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Year : 2012  |  Volume : 2  |  Issue : 2  |  Page : 41-44

Retinal regeneration and stem cell therapy in retinitis pigmentosa

Department of Ophthalmology and Visual Sciences, University of Louisville, Louisville, KY, USA

Correspondence Address:
Henry J Kaplan
301 East Muhammad Ali Boulevard, Louisville, KY 40202
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Source of Support: None, Conflict of Interest: None

DOI: 10.1016/j.tjo.2012.03.003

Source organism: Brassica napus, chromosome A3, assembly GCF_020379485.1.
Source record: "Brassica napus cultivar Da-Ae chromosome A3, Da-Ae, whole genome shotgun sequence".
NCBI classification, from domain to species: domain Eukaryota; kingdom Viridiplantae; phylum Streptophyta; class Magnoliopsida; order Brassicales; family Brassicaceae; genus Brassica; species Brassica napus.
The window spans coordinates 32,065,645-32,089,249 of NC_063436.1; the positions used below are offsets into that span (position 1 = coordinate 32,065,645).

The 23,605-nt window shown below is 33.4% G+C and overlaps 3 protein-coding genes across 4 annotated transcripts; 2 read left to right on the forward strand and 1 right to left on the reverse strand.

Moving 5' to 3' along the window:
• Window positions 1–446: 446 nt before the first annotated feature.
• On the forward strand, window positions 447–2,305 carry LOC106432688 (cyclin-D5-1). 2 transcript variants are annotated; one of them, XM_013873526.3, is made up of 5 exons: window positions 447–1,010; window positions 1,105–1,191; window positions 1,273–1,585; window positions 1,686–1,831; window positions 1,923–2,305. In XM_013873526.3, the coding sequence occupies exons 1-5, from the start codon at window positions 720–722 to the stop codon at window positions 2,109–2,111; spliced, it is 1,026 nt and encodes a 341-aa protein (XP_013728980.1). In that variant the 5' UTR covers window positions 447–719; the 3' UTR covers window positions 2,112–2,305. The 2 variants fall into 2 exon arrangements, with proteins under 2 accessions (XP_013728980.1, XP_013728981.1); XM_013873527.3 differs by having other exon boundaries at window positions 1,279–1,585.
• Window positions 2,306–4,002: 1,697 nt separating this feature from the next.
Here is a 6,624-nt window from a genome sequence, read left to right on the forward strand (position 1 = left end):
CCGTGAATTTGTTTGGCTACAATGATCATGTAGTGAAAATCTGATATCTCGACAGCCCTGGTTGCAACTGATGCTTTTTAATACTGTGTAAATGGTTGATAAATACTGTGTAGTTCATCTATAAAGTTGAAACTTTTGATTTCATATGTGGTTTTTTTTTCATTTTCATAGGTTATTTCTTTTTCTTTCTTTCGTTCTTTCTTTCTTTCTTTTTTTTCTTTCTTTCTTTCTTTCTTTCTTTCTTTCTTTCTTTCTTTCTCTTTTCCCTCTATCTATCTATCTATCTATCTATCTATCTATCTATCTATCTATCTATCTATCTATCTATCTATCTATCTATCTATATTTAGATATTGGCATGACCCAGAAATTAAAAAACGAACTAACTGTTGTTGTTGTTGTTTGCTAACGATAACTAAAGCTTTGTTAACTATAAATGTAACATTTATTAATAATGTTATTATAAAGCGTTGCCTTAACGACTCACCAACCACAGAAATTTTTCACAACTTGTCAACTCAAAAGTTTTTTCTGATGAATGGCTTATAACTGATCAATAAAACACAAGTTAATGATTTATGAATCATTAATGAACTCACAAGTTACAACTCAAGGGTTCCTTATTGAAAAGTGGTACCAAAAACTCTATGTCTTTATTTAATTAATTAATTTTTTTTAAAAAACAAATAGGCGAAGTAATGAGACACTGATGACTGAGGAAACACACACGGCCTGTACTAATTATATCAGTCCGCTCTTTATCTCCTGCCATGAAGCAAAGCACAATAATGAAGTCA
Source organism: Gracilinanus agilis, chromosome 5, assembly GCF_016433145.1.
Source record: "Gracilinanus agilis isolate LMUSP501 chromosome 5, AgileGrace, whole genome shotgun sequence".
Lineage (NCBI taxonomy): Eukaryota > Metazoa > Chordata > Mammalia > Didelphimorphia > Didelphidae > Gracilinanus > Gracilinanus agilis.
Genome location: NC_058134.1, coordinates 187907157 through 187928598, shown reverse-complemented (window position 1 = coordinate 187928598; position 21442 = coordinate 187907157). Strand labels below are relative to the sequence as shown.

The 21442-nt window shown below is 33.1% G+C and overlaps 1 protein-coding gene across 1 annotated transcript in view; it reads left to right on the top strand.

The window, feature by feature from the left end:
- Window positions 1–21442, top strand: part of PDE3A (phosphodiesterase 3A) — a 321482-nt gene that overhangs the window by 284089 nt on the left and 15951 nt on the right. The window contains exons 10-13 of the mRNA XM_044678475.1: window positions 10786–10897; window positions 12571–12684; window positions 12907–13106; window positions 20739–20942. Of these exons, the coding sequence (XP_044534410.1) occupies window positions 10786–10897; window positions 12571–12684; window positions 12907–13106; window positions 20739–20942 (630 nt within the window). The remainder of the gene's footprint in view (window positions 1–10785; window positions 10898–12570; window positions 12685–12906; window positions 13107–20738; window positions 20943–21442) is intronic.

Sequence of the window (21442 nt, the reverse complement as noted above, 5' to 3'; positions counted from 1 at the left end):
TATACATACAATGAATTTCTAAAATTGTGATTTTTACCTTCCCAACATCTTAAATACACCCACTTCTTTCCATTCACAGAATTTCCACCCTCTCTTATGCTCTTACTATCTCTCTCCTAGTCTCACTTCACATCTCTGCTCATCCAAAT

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Retinitis pigmentosa (RP) is the leading cause of hereditary blindness, and there is currently no available treatment that can either significantly slow the progression of this disease or restore lost vision. Amphibians and birds exhibit different strategies for retinal regeneration, including the proliferation of cells in the ciliary margin and transdifferentiation of the retinal pigment epithelium (RPE) and Muller glia. The mammalian retina does not have the innate ability to regenerate damaged retina, but research is actively exploring pathways that promote endogenous regeneration. Because the inner retinal architecture is largely preserved, even in advanced cases of RP, an alternative is to replace the degenerated photoreceptor cells, thereby replenishing the photoreceptor population. The transplantation of embryonic stem cells, induced pluripotent stem cells, embryonic retinal progenitors (postmitotic photoreceptor precursors), and hippocampal neuronal progenitors have been investigated for this purpose. The encouraging results demonstrate the integration and possible functional connection between the transplanted cells and the inner retinal circuitry of the host. In this review, we summarize recent advancements in this field and their potential for the treatment of RP and other retinal degenerations.

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